Sitcoms are like the TV version comfort food: Goofy with a touch of drama every now and then to keep it interesting. But if we’re being honest, sitcoms are so unrealistic. While pretty much everything on TV is blown up and dramatized, sitcoms tend to take that fantasy element a bit overboard.
If we were to start comparing our lives to the ones featured in Friends or Sex and the City and The Office, we’d start to feel like we were doing something majorly wrong.
Need convincing? Check out all these ways that the sitcom-life has given us completely unrealistic expectations for real life:
1. You will live in a beautiful, spacious NYC apartment – no matter your financial situation
Every sitcom character has a beautiful home or apartment — but the ones in based in NYC give crazy expectations. How Monica Gellar and Rachel Green afforded that massive NYC apartments on Friends is a question for the ages. When the show began, Monica was a struggling chef and Rachel was a waitress at a coffee shop.
Rent controlled or not, those aren’t exactly lucrative career paths that make keeping up an expensive apartment in Greenwich Village a viable option. Also, have you seen 2 Broke Girls? If they’re so “broke,” then how can they afford that humongous space in Williamsburg on a waitress’ salary? Even if any of these people actually could afford to live in these neighborhoods one thing is for sure, acting as though all NYC apartments aren’t the size of a cardboard box is just nonsense.
Need more examples? Just look here.
2. Bad boys are always closeted romantics
I hate to burst the bubble here but sometimes “bad boys” are just douchebags. No, they’re not all secretly sensitive and romantic tortured souls who just need the “right girl” to come reveal their best selves. And even if they do opt for that “grand romantic gesture,” it doesn’t (or it shouldn’t) negate all the crappy things they did before.
Sex and the City‘s Carrie Bradshaw was treated like dirt by Mr. Big and still ended up with him because he ~saved her~ after another guy slapped her (clearly her taste in men leaves something to be desired). Chris Noth‘s Mr. Big was a commitment-phobic, cheating, jerk but one grand gesture made him seem like Prince Charming.
Um, nope. He’s still a loser, but now he’s a loser who did something nice once.
3. Your entire friend group dating each other never causes problems
In real life, this is definitely not normal and ultimately usually leads to the whole group disbanding. But on TV, these complicated love-triangles all existing within one group of friends is basically the norm.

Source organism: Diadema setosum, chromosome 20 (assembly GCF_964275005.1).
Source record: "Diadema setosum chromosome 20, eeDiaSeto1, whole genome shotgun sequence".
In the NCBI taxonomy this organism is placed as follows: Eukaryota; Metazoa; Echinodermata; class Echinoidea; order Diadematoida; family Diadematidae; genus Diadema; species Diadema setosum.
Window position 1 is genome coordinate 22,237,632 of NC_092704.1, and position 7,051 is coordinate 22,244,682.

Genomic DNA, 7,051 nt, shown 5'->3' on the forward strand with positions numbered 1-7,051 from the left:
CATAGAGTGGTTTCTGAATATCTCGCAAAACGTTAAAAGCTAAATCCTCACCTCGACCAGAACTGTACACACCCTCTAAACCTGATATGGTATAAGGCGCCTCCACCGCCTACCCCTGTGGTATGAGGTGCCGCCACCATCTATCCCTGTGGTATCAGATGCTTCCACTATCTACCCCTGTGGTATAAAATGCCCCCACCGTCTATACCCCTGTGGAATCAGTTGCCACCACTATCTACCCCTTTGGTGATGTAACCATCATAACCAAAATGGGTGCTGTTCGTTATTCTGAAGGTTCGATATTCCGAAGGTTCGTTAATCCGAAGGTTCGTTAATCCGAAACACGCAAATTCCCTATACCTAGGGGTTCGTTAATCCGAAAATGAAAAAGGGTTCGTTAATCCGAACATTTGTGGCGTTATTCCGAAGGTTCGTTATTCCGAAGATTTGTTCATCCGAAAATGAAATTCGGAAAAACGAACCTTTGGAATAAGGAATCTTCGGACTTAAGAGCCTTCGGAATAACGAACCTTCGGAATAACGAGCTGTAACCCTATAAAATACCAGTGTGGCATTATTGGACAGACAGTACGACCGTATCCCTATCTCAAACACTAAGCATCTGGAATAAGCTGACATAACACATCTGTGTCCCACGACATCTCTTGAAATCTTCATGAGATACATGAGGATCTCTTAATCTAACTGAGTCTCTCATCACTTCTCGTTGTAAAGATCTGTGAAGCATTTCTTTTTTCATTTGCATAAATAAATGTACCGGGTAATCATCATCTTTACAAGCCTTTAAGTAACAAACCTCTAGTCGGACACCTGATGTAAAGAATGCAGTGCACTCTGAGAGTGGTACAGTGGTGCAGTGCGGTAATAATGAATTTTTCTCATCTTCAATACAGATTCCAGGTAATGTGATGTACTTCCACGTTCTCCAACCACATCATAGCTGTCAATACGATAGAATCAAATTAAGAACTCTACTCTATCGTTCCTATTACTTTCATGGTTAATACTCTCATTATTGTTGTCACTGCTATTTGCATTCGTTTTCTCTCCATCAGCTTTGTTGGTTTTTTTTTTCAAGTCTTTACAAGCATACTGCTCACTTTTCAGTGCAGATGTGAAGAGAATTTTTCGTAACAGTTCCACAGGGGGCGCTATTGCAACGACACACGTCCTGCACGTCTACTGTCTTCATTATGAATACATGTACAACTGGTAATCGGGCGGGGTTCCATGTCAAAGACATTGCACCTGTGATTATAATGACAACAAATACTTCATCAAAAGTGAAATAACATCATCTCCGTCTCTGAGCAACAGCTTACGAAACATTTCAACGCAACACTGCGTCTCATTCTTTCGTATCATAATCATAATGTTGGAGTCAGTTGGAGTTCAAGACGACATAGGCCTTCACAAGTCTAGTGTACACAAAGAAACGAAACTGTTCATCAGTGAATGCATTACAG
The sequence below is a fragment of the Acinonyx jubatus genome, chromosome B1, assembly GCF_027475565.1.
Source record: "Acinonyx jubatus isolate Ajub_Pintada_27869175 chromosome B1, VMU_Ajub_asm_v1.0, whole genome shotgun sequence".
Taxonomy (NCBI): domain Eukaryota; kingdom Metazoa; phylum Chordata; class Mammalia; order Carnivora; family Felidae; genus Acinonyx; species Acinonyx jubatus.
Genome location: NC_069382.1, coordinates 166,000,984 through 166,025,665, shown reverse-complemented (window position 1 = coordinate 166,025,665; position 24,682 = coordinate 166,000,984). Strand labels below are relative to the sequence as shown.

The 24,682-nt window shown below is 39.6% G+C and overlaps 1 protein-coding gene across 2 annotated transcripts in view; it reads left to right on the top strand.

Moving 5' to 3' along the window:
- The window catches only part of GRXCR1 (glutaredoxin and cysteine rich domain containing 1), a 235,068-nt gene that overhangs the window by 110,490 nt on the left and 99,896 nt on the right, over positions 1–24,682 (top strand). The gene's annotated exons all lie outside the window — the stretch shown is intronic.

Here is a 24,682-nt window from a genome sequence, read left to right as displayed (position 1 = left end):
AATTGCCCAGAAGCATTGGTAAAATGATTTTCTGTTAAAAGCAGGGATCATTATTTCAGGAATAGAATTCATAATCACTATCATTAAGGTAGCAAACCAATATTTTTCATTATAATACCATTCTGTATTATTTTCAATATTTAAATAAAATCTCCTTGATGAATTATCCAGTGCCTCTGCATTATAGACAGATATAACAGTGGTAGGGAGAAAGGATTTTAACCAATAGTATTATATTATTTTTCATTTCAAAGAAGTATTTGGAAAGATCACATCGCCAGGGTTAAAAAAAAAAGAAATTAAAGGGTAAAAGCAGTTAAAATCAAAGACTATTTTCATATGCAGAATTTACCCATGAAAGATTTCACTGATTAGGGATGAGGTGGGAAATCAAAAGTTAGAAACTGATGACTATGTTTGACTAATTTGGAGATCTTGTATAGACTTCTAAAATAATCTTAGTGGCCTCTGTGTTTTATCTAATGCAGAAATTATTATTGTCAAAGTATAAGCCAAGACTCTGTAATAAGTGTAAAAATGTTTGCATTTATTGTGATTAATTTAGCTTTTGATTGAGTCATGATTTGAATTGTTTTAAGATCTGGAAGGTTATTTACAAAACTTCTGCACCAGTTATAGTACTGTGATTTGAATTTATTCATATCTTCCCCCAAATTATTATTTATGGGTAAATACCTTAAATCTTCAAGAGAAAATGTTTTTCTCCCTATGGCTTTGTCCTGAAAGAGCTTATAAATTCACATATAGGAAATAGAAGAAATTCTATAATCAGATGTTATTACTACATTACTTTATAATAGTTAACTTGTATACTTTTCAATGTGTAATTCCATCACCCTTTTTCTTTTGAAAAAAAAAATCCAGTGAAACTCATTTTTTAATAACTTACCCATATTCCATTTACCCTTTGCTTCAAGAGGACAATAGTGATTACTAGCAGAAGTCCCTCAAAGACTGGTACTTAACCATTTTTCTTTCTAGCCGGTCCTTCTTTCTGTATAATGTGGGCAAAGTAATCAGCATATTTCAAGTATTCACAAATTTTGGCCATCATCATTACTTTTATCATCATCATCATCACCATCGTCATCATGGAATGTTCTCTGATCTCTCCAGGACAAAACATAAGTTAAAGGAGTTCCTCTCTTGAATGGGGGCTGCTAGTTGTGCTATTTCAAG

On That ’70s Show Jackie dates THREE people in the core friend group. In reality, when she broke up with her first friend-group conquest Kelso, the group would have had to pick one side and ousted the other. On Friends, the only person who doesn’t date anyone within the group is Phoebe… which is just bizarre!
4. It’s normal to get all dressed up just to hang out at home
People on sitcoms seem to have no understanding of what sweatpants are. Unless the point is “OMG, look at the cute sad girl wearing sweats and eating ice cream” no one is ever dressed down on a sitcom. And that’s just bonkers. Sitcom ladies work all day, come home, and cook dinner in their work clothes! What?! If you don’t take your pants off the moment you get home from work then you’re probably a robot, just sayin’.
5. Everyone is having casual sex literally all the time
On shows like Friends and How I Met Your Mother every first date ends in sex. And there’s usually only one date. There’s so much casual sex on sitcoms that someone even calculated how much sex the friends on Friends had! Joey had 51.5 sexual partners during the show’s run and Phoebe was keepin’ it real with a cool 32.5 sexual partners. (P.S. Jerry on Seinfeld had over 70 lovers.)
How much sex a person has and who they have it with is absolutely their prerogative but who meets that many attractive, viable sexual partners like, all the time?! The bigger issue is also that nobody talks about safe sex and sexual health on sitcoms except for the occasional condom joke. Sure, it’s not sexy, but it’s definitely important.
6. Also — Orgasms!
Speaking of sexy time, any lady knows that this whole “women orgasming every time during sex” sitcom expectation is a total farce. Shows like SatC and HIMYM make it seem like women are having mind-blowingly pleasurable sex whenever they get it on and, well, that just isn’t reality. In fact, most women have difficulty orgasming on a regular basis with a partner — let alone doing it every single time. Thus, climaxing at the same time as your partner is a bit difficult, too — not that a sitcom would ever show you that.
But at least sitcoms get one thing right (usually): orgasms or not, women love sex just as much as men.
7. Babies are an afterthought and don’t consume every moment of your day to day life
Babies, pregnancies, and “who’s the father?” storylines are only used as plot devices in sitcoms. While the pregnancy and ensuing labor can last an entire season, don’t count on seeing the actual baby nearly as long. In sitcom world, everyone always has money for 24/7 babysitters so their lives aren’t interrupted by something silly like, you know, their child. Also, when they’re home with the baby, (s)he never cries or makes a single peep so you’d hardly know the kid was there if it weren’t for the crib in the corner.
Obviously, in real life this is so far from the truth. Your baby is your life and takes up basically every moment of every day. There is no skirting around parenthood and dating with a newborn is difficult.
8. Going to sleep in full makeup is completely normal and sanitary
Go to sleep looking good and you’ll wake up looking good right? Eh, not so much. Not only does falling asleep in full makeup guarantee mascara streaks across your face but it’s also super unsanitary and will likely just lead to breakouts (not that a sitcom character would ever have something ~so rare~ as acne).